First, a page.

Relaxing Recreation in Twin Falls and Southern Idaho
Take in the region's many low impact, high enjoyment outdoor activities
Parachuting off the Perrine Bridge is a must-do thrill for many here. But if fear of heights, a bad back or just plain cowardice rule out BASE jumping and other extreme sports, Southern Idaho still has plenty of outdoor adventures in store.
With a varied and exciting landscape that includes mountains, desert, forest, lakes and rivers, the region has become a paradise for those who relish lower-impact ways to stay healthy and appreciate what nature has to offer. The easiest? Just take a long look at what surrounds you at the area’s parks and preserves – for example the wildflowers at Craters of the Moon National Monument and Preserve or the spectacular lily bloom at Centennial Marsh in Fairfield each May.
For the Birds
Bird watching is particularly appealing, since Southern Idaho boasts 300 species of birds, including Great Blue Herons, eagles, waterfowl, song birds and more.
“Bird watching is the most popular, nonconsumptive form of outdoor recreation in the country, according to the U.S. Fish and Wildlife Service,” says Wallace Keck, expert “birder” and photographer, and superintendent of City of Rocks National Reserve and park manager of Castle Rocks State Park. “It’s not using resources, like hunting and fishing; it’s low impact on nature, and you can do it anywhere.”
People who come to hike or climb at the park find that bird watching enhances their experience and appreciation of varied habitats, where, Keck says, you can easily spot 100 different species in a day. Birders also find plenty of feathered creatures at Lake Walcott State Park, Niagara Springs, Hagerman and the Billingsley Creek Wildlife Management Areas.
Cross-country skiing is a great low-impact way to get a bit of fresh-air cardio. In the Sawtooth National Recreation Area, the South Hills Cross Country Ski Trails offer skiers and snowshoers 20 miles of maintained trails near Magic Mountain. And at Pomerelle Mountain Resort, Nordic skiers can tackle nongroomed, unpatrolled U.S. Forest Service trails free of charge.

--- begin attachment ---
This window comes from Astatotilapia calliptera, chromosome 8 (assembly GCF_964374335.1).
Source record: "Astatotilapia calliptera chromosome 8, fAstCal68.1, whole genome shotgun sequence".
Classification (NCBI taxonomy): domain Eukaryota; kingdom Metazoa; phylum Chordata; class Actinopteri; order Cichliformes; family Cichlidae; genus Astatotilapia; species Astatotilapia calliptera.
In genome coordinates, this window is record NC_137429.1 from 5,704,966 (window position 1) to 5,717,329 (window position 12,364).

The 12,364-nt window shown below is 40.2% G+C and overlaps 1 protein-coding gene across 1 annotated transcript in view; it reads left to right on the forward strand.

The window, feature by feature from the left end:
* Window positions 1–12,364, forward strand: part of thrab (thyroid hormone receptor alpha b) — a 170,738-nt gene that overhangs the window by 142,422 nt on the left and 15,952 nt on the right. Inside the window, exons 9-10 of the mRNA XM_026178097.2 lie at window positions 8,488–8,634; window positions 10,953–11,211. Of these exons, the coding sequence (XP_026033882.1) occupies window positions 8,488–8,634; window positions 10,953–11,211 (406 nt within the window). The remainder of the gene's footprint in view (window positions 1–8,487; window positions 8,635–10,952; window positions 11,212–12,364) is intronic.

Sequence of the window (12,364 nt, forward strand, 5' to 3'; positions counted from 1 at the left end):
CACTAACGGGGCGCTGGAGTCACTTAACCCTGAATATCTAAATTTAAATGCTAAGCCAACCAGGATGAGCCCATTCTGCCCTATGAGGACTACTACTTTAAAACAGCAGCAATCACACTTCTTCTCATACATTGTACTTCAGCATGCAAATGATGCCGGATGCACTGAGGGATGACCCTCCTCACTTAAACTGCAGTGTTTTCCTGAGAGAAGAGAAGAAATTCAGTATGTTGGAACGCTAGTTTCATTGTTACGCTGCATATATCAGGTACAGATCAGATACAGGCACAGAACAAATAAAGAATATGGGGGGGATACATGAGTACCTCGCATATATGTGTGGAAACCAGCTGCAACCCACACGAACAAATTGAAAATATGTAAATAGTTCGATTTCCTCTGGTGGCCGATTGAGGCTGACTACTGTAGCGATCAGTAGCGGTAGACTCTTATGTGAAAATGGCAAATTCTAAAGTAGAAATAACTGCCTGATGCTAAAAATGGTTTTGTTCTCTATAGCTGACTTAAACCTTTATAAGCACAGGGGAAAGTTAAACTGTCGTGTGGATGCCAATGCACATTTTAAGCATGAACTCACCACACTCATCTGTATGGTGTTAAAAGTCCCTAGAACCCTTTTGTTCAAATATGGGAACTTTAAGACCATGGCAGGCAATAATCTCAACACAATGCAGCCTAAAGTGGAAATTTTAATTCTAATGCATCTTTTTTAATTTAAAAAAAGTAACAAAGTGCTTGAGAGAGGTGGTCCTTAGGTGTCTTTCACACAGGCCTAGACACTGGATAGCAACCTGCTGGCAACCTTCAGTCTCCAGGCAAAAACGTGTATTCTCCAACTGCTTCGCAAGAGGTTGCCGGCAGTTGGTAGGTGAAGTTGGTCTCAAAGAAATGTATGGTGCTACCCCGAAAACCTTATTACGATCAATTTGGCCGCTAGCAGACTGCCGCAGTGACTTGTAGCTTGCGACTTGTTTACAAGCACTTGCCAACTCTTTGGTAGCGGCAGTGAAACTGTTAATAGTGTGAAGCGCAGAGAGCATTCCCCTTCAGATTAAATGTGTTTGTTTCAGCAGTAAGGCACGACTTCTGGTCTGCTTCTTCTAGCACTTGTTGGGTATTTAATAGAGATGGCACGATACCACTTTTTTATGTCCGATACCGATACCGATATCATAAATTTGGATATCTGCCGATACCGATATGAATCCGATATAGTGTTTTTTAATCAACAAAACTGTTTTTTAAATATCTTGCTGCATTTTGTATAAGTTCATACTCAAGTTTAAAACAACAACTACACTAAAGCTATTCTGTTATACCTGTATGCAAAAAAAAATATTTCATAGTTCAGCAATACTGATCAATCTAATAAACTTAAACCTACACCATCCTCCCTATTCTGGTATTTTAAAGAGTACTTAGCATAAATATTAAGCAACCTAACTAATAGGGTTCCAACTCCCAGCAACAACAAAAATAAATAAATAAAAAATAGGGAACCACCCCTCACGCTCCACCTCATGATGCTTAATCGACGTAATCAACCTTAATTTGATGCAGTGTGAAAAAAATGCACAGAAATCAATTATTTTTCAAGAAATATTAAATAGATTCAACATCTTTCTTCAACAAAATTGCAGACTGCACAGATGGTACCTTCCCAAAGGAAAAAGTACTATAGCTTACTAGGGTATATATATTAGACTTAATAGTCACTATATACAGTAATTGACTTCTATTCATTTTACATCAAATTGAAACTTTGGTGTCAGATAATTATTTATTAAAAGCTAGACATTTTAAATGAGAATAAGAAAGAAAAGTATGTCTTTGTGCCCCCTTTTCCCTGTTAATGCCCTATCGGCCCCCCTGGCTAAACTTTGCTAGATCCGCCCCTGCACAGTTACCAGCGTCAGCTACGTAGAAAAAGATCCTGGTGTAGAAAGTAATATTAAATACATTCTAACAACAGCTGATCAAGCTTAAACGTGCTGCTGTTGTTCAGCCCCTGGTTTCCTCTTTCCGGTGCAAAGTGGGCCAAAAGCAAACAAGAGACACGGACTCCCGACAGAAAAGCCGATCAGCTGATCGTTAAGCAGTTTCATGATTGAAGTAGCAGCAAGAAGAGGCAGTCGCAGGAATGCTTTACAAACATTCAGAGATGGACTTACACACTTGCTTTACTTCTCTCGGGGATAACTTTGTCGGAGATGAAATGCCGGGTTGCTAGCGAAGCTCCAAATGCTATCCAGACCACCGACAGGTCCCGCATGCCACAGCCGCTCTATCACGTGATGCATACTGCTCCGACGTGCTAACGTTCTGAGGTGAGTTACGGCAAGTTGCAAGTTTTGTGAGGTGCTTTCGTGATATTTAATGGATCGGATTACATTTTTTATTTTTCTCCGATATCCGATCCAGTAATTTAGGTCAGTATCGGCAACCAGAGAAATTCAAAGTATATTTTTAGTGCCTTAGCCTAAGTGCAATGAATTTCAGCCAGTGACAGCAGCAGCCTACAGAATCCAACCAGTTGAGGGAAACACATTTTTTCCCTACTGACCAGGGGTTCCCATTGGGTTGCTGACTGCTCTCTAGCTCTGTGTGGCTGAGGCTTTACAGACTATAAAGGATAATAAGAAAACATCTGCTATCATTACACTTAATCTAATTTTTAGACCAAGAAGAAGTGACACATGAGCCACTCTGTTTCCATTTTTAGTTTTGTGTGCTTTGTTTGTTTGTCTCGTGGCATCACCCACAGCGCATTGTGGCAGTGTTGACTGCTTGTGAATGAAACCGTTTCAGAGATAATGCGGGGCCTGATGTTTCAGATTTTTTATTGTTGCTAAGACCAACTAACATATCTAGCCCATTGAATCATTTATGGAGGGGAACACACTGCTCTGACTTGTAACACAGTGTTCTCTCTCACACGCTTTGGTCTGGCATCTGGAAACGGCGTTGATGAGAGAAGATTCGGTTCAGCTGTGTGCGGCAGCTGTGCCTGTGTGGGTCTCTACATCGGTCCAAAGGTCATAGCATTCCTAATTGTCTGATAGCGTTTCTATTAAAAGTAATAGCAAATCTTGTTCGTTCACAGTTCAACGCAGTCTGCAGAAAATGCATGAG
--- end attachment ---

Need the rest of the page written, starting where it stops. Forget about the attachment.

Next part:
Wet – But Not Wild
Want to get wet? With four major rivers and 1,000 lakes, this is the perfect area for canoeing, kayaking and the increasingly popular paddleboarding.
“We’ve got a calm stretch of the Snake River right in Twin Falls, so it’s great for beginners and recreational kayakers,” says Tim Pryor, whose Pryor Paddle Rental is right on the river in Centennial Park. “As people want to get outdoors and do more stuff, this is one of the least expensive and easiest outdoor things you can do in Twin Falls.”
A popular excursion: kayaking or canoeing up the river, under the Perrine Bridge (where you can watch those daredevil BASE jumpers as you peacefully glide along below) to Pillar Falls.
Fishing is a major outdoor magnet for residents and anglers from around the world, who come for Idaho cutthroat trout in the Snake and its many tributaries, bass fishing at Dierkes Lake, and trout fishing at Silver Creek. Crappie, perch and bluegill thrive here, and in winter, ice fishing on local lakes is popular.
On dry ground, walking and hiking trails are abundant around the area. The Snake River Canyon Walking Trails offer 10 miles of beautiful canyon-rim paths designed for walking, hiking and biking. And nearby, the Sawtooth National Recreation Area has many scenic trails.